‘You hear this fellow in the cellarage,’ Hamlet remarked with a trace of exasperation to his friends Horatio and Marcellus. He added significantly, ‘Consent to swear.’ They swore. Alone in the house, at work, one becomes gradually aware of the first voice, plaintive, intermittent but insistent, as of a soul in pain, a spirit tortured yet bravely trying to suppress its screams with tightly compressed lips. At first bewildered, then more attentive, one finds it growing more plaintive, almost whining in fretful peevishness. Investigation reveals it to be the chronic complaint of the gas meter going its costly rounds.
These lines by the Great Bard show a richer reading of life than Mr. Shaw gives him credit for. They assume, in the mouth of an Elizabethan, a prophetic insight, a connotation, not made the subject of a note in Dr. Furness’s Variorum. The full meaning of these lines is most appreciated by those who, accustomed to apartment life, move into a house in the country. Shakespeare’s personal experience here found significant expression, for, though he had an apartment in the city, he also had a country house upstate. Writing for all time, as the critics say, we find Mr. Shakespeare up-to-date even in his attitude toward cellars.
With a bad cold in the head, need for solitude, or some other cause for spending the day quietly at home and possibly at work, there comes a proper appreciation for the articulate cosmos of the spirits of a good lusty cellar. Ordinarily, we are aware of our cellar only when something goes violently amiss with the furnace or a pool of water appears after a heavy rain. As for having enlightened appreciation of its articulate cosmic consciousness, we are, like the cellar, in the dark.
During a day’s vigil in a modern house, especially in the peaceful country, it seems as fully alive with haunts and voices as any ancient dungeoned castle. The very walls of our latter-day dungeons have tongues as well as ears, barking from time to time the sharp staccato notes of drying plaster.
The water meter, though only an occasional voice in the cellarly choir, has a different timbre. Its crescendo is robust, brusque, assertive, as though it felt the possibilities behind it of Niagara and the tidal wave.
The spirit of the cellar quickens as the afternoon wears on and tea time approaches. Those accustomed to working at home, like the literary man Shakespeare was, are startled by a muffled snarl in the regions below. This quickly subsides into the harmless, garrulous chatter of the electric refrigerator. Perhaps if one had the gift of tongues for inanimate things, this busy helpmate would prove good company over — or rather under — a cup of tea, with interesting gossip of an exciting episode concerning the milkman and the maid.
Toward twilight on a raw and dark spring day, the lights are turned on early in the house. The sun sets, and the air grows chill. Suddenly the lights falter, and sounds of furious rebellion surge underfoot with a roar that might have attended the first day of Creation. Transfixed, one waits an elastic moment, expecting to be lifted into the air and hurled through space. But above the frightened pulse-beats in our ears we hear the roar subside into a surly growl, rumbling sulkily in the cellarage. There is, after all, nothing to be feared from that blustering but really warm-hearted fellow, the oil burner.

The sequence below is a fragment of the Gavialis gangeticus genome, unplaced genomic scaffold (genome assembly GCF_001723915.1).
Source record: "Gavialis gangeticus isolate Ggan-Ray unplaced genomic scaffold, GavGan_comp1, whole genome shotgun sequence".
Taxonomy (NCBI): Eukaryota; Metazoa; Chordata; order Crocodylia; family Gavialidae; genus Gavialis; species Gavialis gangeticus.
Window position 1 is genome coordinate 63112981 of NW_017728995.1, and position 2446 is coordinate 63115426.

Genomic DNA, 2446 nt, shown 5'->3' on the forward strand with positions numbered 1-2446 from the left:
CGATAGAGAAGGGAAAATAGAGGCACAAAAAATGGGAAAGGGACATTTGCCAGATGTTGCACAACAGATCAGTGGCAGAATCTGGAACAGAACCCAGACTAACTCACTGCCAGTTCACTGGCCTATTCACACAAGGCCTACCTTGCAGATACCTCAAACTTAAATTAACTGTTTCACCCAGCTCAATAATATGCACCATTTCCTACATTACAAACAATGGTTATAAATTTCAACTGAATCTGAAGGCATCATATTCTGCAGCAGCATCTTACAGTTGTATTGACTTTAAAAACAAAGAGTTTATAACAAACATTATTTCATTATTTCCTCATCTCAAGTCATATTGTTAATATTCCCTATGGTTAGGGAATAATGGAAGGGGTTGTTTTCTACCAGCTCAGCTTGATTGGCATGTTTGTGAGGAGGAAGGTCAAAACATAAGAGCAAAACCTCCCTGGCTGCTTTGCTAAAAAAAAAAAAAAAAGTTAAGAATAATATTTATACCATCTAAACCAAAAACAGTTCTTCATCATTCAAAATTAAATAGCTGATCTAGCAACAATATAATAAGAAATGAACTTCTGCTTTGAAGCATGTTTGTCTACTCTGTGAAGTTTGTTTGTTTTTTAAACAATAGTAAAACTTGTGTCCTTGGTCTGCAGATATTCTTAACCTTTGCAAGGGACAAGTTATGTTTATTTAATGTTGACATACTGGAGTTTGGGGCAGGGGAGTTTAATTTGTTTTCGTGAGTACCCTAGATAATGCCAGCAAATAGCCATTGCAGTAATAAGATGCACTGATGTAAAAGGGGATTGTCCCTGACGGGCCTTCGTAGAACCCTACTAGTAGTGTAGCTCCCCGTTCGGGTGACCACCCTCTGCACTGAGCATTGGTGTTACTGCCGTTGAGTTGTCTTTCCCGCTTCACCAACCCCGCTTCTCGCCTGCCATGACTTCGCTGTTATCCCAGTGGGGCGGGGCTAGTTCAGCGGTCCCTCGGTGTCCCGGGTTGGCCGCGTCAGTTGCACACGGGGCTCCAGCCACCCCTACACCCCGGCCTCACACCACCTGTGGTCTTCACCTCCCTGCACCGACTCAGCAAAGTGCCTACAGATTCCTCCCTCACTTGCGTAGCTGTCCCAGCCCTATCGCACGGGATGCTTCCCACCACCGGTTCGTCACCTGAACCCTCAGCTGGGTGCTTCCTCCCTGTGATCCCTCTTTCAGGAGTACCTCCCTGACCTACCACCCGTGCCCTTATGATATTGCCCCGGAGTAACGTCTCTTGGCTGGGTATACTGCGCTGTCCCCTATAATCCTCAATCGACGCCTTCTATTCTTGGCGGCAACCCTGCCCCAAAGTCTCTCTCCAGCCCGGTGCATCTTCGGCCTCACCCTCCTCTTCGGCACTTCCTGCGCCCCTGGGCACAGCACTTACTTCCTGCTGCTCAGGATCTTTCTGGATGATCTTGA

A faint, dry twitter is awakened by the warmth, and with grating insistence strikes now faintly, now more loudly, on the attention. With a rising bicker of triumph, the parched chatter breaks out into a senseless repetition, an empty, silly, endless theme without variations. Beyond doubt, a cricket.
The wretched little fellow somewhere beneath the living-room hearth seems in the room. A vain search of corners and crannies makes him momentarily silent, but he soon returns to the business of keeping up telegraphic communication with another cricket lodged somewhere under the pantry flooring. They raise their voices, perhaps to drown out some insectivorous static.
These two are coy, they are at odds, they stand on ceremony, — heavens knows what, — but something keeps them apart, apart but still on speaking terms. Regardless of the superstition that they are good luck, there is an irresistible gesture toward the exterminator. The gesture becomes action.
Under the stifling fumes of a violent spraying their voices fade. Fade, yet neither die nor sleep. Could it be that the words of the advertisement were incorrect? Surely the cellar is plentifully douched with the stuff, driving those merely mortal into the upper air. But the crickets raise their voices in Oriental indignation against our policy of exclusion.
Suddenly a human note is added to the voices in the cellar. It becomes coherent. It appears, one culls the impression, that some of the exterminator fell on a few silken things hung out below to dry. There is but one safe course— to rise and flee.
For comparative peace, perhaps desk space above a boiler factory, or near the city desk in a newspaper office, might give better opportunities for concentration, work, or reverie. There, among the virile noises of a real and workaday world, one could think pleasantly of the privacy and seclusion of one’s own home, as did Shakespeare from his London alehouse, and, with an inward ear half harkening toward the flooring, smile at the deep understanding revealed in Hamlet’s final injunction toward the cellarage: ‘Rest, rest, perturbed spirit!’